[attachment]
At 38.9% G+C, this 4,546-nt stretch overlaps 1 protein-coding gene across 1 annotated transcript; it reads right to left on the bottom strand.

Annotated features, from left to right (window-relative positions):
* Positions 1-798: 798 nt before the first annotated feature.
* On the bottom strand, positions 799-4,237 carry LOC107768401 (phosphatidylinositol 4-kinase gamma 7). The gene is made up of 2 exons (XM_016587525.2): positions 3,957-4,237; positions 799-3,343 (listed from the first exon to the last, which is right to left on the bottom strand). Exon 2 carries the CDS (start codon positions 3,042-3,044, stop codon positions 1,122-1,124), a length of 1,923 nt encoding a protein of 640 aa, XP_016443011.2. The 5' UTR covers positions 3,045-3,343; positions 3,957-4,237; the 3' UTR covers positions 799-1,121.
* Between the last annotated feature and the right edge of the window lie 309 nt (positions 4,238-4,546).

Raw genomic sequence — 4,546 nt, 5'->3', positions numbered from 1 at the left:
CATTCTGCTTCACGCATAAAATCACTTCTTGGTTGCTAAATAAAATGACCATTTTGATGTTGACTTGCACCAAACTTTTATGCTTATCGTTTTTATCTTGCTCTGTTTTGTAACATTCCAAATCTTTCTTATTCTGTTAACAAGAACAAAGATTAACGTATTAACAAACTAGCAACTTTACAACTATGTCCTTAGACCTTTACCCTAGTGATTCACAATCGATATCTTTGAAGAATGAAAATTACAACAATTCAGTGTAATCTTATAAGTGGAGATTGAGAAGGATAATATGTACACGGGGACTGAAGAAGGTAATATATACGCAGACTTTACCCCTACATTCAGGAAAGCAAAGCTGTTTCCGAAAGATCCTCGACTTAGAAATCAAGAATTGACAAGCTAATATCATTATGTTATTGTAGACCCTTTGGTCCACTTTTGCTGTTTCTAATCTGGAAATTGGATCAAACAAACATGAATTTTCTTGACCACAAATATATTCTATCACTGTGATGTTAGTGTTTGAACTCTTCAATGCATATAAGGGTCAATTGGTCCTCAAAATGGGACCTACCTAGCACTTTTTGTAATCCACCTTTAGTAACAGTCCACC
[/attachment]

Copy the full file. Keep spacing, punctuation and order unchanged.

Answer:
At 38.9% G+C, this 4,546-nt stretch overlaps 1 protein-coding gene across 1 annotated transcript; it reads right to left on the bottom strand.

Annotated features, from left to right (window-relative positions):
* Positions 1-798: 798 nt before the first annotated feature.
* On the bottom strand, positions 799-4,237 carry LOC107768401 (phosphatidylinositol 4-kinase gamma 7). The gene is made up of 2 exons (XM_016587525.2): positions 3,957-4,237; positions 799-3,343 (listed from the first exon to the last, which is right to left on the bottom strand). Exon 2 carries the CDS (start codon positions 3,042-3,044, stop codon positions 1,122-1,124), a length of 1,923 nt encoding a protein of 640 aa, XP_016443011.2. The 5' UTR covers positions 3,045-3,343; positions 3,957-4,237; the 3' UTR covers positions 799-1,121.
* Between the last annotated feature and the right edge of the window lie 309 nt (positions 4,238-4,546).

Raw genomic sequence — 4,546 nt, 5'->3', positions numbered from 1 at the left:
CATTCTGCTTCACGCATAAAATCACTTCTTGGTTGCTAAATAAAATGACCATTTTGATGTTGACTTGCACCAAACTTTTATGCTTATCGTTTTTATCTTGCTCTGTTTTGTAACATTCCAAATCTTTCTTATTCTGTTAACAAGAACAAAGATTAACGTATTAACAAACTAGCAACTTTACAACTATGTCCTTAGACCTTTACCCTAGTGATTCACAATCGATATCTTTGAAGAATGAAAATTACAACAATTCAGTGTAATCTTATAAGTGGAGATTGAGAAGGATAATATGTACACGGGGACTGAAGAAGGTAATATATACGCAGACTTTACCCCTACATTCAGGAAAGCAAAGCTGTTTCCGAAAGATCCTCGACTTAGAAATCAAGAATTGACAAGCTAATATCATTATGTTATTGTAGACCCTTTGGTCCACTTTTGCTGTTTCTAATCTGGAAATTGGATCAAACAAACATGAATTTTCTTGACCACAAATATATTCTATCACTGTGATGTTAGTGTTTGAACTCTTCAATGCATATAAGGGTCAATTGGTCCTCAAAATGGGACCTACCTAGCACTTTTTGTAATCCACCTTTAGTAACAGTCCACC